Exporting RAW as JPEG in-camera v. Olympus Viewer 3

Discussion in 'Image Processing' started by CCRoo, Oct 3, 2014.

  1. CCRoo

    CCRoo Mu-43 Regular

    Mar 22, 2011
    Is exporting RAW files as JPEGS through Olympus Viewer 3 the same as originating a JPEG photo in camera? Is the same "JPEG engine" being applied to RAW data in both the app and in-camera?

  2. wjiang

    wjiang Mu-43 Hall of Famer Subscribing Member

    In my experience it's close enough to not matter.
  3. bigboysdad

    bigboysdad Mu-43 All-Pro

    Aug 25, 2013
    Sydney/ London
    To me it's virtually the same, your probably better off shooting raw them editing with OV3 if you have the time though.
  4. David A

    David A Mu-43 All-Pro

    Sep 30, 2011
    Brisbane, Australia
    A RAW file contains the complete data captured by the sensor during exposure. A JPEG is a processed version of that data in a lossy compression data format. The RAW data is thrown away by the camera after it creates an in camera JPEG.

    If you export the RAW file to your computer (and you can only do that as a RAW file, you can't do it in JPEG format) and process it in an application which uses non-destructive processing like Olympus Viewer, Lightroom, Aperture, Adobe Camera RAW, that program will export JPEGs when you want them but it will keep the RAW file unaltered and you can go back and re-edit the original data at any time, once again using non-destructive processing.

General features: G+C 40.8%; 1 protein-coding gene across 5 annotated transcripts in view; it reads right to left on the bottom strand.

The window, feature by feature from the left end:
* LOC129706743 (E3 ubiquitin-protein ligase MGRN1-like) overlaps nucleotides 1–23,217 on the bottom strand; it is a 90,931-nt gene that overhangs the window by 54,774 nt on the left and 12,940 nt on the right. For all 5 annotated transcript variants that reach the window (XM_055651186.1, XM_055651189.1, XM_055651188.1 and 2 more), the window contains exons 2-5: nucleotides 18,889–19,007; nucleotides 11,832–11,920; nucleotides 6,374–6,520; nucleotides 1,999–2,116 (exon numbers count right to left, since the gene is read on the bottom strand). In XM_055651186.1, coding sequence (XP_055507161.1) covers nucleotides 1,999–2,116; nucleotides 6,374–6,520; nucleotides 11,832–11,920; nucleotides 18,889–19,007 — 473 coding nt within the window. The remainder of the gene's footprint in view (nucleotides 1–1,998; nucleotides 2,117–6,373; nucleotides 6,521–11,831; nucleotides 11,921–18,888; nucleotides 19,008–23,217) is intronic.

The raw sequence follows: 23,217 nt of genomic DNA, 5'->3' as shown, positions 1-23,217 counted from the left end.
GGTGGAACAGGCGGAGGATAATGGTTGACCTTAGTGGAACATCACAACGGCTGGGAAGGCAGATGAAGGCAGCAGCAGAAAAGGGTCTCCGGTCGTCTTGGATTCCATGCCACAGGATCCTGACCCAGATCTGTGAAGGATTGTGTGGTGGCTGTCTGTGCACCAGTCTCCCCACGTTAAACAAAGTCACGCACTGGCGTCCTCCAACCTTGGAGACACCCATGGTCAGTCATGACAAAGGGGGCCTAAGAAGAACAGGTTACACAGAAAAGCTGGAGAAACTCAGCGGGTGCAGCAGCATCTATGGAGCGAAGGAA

How much difference there will be between an out of camera JPEG and a RAW file processed on your computer depends on how good your exposure was, and how good your JPEG settings for the camera are as opposed to how good your processing skills are in the RAW conversion program you choose to use. There may be little difference or there could be a lot.
  5. sokar

    sokar Mu-43 Veteran

    Nov 30, 2011
    I believe so, but there are additional advantages to using OV3 even when playing with the RAW files at the first stage of PP. A search of the net will clearly show that OV3 will get better colours from the Oly RAW file than other applications. I batch export from OV3 to 16 BIT TIFFS with EXIF and then import them into LR for further editing. There is definitely more to work with doing it this way. OV3 is slow and therefore if you plan to batch export large numbers of files, then be prepared for a long wait.

    Batch exporting can also have the Olympus JPG colour profiled embedded into the TIFF exports, before importing to another application.
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  6. 350duser

    350duser Mu-43 Veteran

    Sep 26, 2012
    Brisbane, QLD
    Is that better than just editing the original RAW file in LR??
  7. sokar

    sokar Mu-43 Veteran

    Nov 30, 2011
    Yes, I believe so. It depends on how critical you wish to be on the final result, but for images that have significant detail, I think OV does a better job that LR alone. The added bonus is that you get Olympus colours in the TIFF that you can then import into LR. It creates a great starting point.